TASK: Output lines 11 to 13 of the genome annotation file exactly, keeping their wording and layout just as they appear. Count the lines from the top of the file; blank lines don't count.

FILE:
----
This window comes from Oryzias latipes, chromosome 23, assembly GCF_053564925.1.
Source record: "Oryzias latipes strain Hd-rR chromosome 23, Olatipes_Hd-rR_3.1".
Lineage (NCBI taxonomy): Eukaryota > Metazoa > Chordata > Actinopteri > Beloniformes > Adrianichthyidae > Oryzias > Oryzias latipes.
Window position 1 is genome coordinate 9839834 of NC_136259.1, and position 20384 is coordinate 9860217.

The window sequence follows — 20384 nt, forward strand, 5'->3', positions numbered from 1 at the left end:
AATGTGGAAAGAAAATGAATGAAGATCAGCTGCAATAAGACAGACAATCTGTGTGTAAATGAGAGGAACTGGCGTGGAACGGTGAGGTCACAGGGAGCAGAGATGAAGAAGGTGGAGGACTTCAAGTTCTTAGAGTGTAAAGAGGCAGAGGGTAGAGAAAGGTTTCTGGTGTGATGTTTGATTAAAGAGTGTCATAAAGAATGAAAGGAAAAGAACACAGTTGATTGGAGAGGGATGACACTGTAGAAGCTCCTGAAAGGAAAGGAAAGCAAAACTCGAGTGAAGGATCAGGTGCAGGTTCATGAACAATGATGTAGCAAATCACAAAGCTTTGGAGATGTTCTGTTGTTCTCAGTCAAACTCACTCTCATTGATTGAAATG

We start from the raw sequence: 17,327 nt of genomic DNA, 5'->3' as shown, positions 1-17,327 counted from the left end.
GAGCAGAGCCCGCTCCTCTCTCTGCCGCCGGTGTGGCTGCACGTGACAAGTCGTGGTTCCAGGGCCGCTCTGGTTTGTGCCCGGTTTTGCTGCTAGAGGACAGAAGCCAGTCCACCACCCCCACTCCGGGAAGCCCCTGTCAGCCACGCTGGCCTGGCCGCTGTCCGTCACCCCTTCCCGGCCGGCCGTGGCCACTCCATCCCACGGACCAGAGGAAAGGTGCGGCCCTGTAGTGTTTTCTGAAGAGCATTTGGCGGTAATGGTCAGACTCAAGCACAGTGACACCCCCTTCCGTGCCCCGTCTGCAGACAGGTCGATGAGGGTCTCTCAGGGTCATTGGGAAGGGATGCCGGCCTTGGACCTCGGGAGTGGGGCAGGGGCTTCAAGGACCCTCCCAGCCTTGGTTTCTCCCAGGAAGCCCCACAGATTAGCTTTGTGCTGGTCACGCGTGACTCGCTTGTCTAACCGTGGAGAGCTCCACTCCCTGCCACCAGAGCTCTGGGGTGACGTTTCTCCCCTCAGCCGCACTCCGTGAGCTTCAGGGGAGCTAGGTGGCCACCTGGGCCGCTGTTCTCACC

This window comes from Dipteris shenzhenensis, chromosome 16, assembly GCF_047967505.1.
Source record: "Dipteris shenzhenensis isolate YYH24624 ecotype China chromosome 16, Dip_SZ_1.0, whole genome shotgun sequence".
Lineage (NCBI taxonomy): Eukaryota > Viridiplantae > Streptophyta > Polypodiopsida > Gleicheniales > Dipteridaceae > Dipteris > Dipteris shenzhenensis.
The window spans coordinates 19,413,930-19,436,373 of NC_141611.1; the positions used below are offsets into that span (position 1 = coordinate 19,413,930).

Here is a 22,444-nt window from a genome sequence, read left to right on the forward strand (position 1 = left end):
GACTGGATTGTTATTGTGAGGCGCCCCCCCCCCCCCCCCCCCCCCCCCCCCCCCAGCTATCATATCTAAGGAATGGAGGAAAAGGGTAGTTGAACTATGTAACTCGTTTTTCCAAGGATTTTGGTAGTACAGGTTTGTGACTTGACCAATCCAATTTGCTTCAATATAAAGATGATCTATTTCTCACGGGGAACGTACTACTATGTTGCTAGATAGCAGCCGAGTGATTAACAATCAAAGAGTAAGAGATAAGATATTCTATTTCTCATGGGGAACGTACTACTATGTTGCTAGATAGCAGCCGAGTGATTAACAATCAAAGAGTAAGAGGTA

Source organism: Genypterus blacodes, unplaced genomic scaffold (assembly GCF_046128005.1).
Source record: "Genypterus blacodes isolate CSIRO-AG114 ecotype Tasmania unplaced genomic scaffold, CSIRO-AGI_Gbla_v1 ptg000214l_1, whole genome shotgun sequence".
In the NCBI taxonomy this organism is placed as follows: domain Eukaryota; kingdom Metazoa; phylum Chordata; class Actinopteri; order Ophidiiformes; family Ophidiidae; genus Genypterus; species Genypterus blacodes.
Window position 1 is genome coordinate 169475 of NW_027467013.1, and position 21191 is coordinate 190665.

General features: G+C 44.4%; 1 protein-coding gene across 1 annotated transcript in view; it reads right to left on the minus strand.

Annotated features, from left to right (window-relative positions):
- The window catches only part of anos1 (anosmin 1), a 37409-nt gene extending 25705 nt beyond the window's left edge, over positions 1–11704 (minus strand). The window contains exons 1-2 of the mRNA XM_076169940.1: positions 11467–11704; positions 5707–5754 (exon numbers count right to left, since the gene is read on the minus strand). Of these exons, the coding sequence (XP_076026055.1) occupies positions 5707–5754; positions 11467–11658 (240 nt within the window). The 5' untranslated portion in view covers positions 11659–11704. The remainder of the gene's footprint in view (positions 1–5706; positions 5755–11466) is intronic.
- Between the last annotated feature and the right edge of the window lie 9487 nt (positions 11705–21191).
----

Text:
Lineage (NCBI taxonomy): Eukaryota > Viridiplantae > Streptophyta > Polypodiopsida > Gleicheniales > Dipteridaceae > Dipteris > Dipteris shenzhenensis.
The window spans coordinates 19,413,930-19,436,373 of NC_141611.1; the positions used below are offsets into that span (position 1 = coordinate 19,413,930).

Here is a 22,444-nt window from a genome sequence, read left to right on the forward strand (position 1 = left end):